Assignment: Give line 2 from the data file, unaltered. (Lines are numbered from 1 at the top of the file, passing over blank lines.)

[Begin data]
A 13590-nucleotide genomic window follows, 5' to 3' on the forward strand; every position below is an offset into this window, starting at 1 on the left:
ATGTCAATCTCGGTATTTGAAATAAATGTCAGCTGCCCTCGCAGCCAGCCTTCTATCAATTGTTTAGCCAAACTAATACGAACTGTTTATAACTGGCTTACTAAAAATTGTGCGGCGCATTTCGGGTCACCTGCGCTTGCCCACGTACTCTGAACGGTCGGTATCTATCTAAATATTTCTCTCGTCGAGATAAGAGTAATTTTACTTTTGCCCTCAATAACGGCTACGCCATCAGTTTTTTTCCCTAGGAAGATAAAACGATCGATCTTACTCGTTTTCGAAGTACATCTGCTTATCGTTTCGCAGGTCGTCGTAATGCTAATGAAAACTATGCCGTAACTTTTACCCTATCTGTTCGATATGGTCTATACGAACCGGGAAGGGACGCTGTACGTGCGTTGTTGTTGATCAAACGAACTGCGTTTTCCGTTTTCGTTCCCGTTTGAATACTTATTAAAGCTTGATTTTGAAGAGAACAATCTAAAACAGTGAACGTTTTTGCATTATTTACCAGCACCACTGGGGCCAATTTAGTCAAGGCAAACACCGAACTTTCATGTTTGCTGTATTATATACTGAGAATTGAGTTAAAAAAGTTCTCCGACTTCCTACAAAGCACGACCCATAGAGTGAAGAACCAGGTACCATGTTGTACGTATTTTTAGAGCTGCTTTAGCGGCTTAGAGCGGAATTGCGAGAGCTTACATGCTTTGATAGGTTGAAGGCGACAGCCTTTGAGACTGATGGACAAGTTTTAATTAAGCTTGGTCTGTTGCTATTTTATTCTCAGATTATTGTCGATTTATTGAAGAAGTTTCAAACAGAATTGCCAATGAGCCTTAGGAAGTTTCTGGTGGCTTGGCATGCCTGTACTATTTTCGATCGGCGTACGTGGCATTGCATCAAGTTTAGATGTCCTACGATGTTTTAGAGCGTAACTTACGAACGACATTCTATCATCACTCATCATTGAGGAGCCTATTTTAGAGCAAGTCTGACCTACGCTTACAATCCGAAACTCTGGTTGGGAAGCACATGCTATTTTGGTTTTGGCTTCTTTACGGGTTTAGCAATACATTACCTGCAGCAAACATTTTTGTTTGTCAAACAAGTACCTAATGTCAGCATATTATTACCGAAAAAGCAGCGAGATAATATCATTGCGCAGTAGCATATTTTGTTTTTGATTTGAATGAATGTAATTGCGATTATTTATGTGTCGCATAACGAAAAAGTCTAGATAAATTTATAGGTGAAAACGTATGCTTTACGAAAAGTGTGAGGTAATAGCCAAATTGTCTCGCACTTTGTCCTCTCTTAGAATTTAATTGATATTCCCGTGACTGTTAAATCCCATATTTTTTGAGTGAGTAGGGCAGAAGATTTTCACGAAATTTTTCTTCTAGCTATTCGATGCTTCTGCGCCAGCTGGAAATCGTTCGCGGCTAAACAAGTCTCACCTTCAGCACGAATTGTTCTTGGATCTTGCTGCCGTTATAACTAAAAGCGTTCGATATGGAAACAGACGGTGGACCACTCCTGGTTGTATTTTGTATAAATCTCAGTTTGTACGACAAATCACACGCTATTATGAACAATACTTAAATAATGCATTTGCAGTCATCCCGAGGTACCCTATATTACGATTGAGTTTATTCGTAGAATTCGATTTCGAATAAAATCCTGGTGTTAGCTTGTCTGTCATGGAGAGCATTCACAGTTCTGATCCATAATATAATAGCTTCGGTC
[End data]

ATGTCAATCTCGGTATTTGAAATAAATGTCAGCTGCCCTCGCAGCCAGCCTTCTATCAATTGTTTAGCCAAACTAATACGAACTGTTTATAACTGGCTTACTAAAAATTGTGCGGCGCATTTCGGGTCACCTGCGCTTGCCCACGTACTCTGAACGGTCGGTATCTATCTAAATATTTCTCTCGTCGAGATAAGAGTAATTTTACTTTTGCCCTCAATAACGGCTACGCCATCAGTTTTTTTCCCTAGGAAGATAAAACGATCGATCTTACTCGTTTTCGAAGTACATCTGCTTATCGTTTCGCAGGTCGTCGTAATGCTAATGAAAACTATGCCGTAACTTTTACCCTATCTGTTCGATATGGTCTATACGAACCGGGAAGGGACGCTGTACGTGCGTTGTTGTTGATCAAACGAACTGCGTTTTCCGTTTTCGTTCCCGTTTGAATACTTATTAAAGCTTGATTTTGAAGAGAACAATCTAAAACAGTGAACGTTTTTGCATTATTTACCAGCACCACTGGGGCCAATTTAGTCAAGGCAAACACCGAACTTTCATGTTTGCTGTATTATATACTGAGAATTGAGTTAAAAAAGTTCTCCGACTTCCTACAAAGCACGACCCATAGAGTGAAGAACCAGGTACCATGTTGTACGTATTTTTAGAGCTGCTTTAGCGGCTTAGAGCGGAATTGCGAGAGCTTACATGCTTTGATAGGTTGAAGGCGACAGCCTTTGAGACTGATGGACAAGTTTTAATTAAGCTTGGTCTGTTGCTATTTTATTCTCAGATTATTGTCGATTTATTGAAGAAGTTTCAAACAGAATTGCCAATGAGCCTTAGGAAGTTTCTGGTGGCTTGGCATGCCTGTACTATTTTCGATCGGCGTACGTGGCATTGCATCAAGTTTAGATGTCCTACGATGTTTTAGAGCGTAACTTACGAACGACATTCTATCATCACTCATCATTGAGGAGCCTATTTTAGAGCAAGTCTGACCTACGCTTACAATCCGAAACTCTGGTTGGGAAGCACATGCTATTTTGGTTTTGGCTTCTTTACGGGTTTAGCAATACATTACCTGCAGCAAACATTTTTGTTTGTCAAACAAGTACCTAATGTCAGCATATTATTACCGAAAAAGCAGCGAGATAATATCATTGCGCAGTAGCATATTTTGTTTTTGATTTGAATGAATGTAATTGCGATTATTTATGTGTCGCATAACGAAAAAGTCTAGATAAATTTATAGGTGAAAACGTATGCTTTACGAAAAGTGTGAGGTAATAGCCAAATTGTCTCGCACTTTGTCCTCTCTTAGAATTTAATTGATATTCCCGTGACTGTTAAATCCCATATTTTTTGAGTGAGTAGGGCAGAAGATTTTCACGAAATTTTTCTTCTAGCTATTCGATGCTTCTGCGCCAGCTGGAAATCGTTCGCGGCTAAACAAGTCTCACCTTCAGCACGAATTGTTCTTGGATCTTGCTGCCGTTATAACTAAAAGCGTTCGATATGGAAACAGACGGTGGACCACTCCTGGTTGTATTTTGTATAAATCTCAGTTTGTACGACAAATCACACGCTATTATGAACAATACTTAAATAATGCATTTGCAGTCATCCCGAGGTACCCTATATTACGATTGAGTTTATTCGTAGAATTCGATTTCGAATAAAATCCTGGTGTTAGCTTGTCTGTCATGGAGAGCATTCACAGTTCTGATCCATAATATAATAGCTTCGGTC